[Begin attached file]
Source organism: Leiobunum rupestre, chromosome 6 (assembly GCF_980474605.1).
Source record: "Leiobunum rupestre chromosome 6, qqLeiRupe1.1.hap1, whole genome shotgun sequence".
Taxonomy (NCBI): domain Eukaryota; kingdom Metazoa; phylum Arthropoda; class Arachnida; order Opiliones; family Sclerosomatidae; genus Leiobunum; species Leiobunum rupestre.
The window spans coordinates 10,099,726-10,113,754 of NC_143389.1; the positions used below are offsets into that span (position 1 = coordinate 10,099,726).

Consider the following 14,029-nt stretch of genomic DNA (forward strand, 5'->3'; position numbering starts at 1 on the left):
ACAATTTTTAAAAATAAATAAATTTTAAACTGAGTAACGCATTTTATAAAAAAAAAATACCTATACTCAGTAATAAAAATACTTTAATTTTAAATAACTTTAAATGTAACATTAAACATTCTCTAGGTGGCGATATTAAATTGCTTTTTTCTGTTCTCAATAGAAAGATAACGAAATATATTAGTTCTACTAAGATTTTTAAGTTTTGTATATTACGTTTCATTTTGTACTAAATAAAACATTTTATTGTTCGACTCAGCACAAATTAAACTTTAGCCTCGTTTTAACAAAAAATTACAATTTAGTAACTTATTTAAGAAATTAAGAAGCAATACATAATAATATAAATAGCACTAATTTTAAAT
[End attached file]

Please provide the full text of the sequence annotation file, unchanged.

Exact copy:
Source organism: Leiobunum rupestre, chromosome 6 (assembly GCF_980474605.1).
Source record: "Leiobunum rupestre chromosome 6, qqLeiRupe1.1.hap1, whole genome shotgun sequence".
Taxonomy (NCBI): domain Eukaryota; kingdom Metazoa; phylum Arthropoda; class Arachnida; order Opiliones; family Sclerosomatidae; genus Leiobunum; species Leiobunum rupestre.
The window spans coordinates 10,099,726-10,113,754 of NC_143389.1; the positions used below are offsets into that span (position 1 = coordinate 10,099,726).

Consider the following 14,029-nt stretch of genomic DNA (forward strand, 5'->3'; position numbering starts at 1 on the left):
ACAATTTTTAAAAATAAATAAATTTTAAACTGAGTAACGCATTTTATAAAAAAAAAATACCTATACTCAGTAATAAAAATACTTTAATTTTAAATAACTTTAAATGTAACATTAAACATTCTCTAGGTGGCGATATTAAATTGCTTTTTTCTGTTCTCAATAGAAAGATAACGAAATATATTAGTTCTACTAAGATTTTTAAGTTTTGTATATTACGTTTCATTTTGTACTAAATAAAACATTTTATTGTTCGACTCAGCACAAATTAAACTTTAGCCTCGTTTTAACAAAAAATTACAATTTAGTAACTTATTTAAGAAATTAAGAAGCAATACATAATAATATAAATAGCACTAATTTTAAAT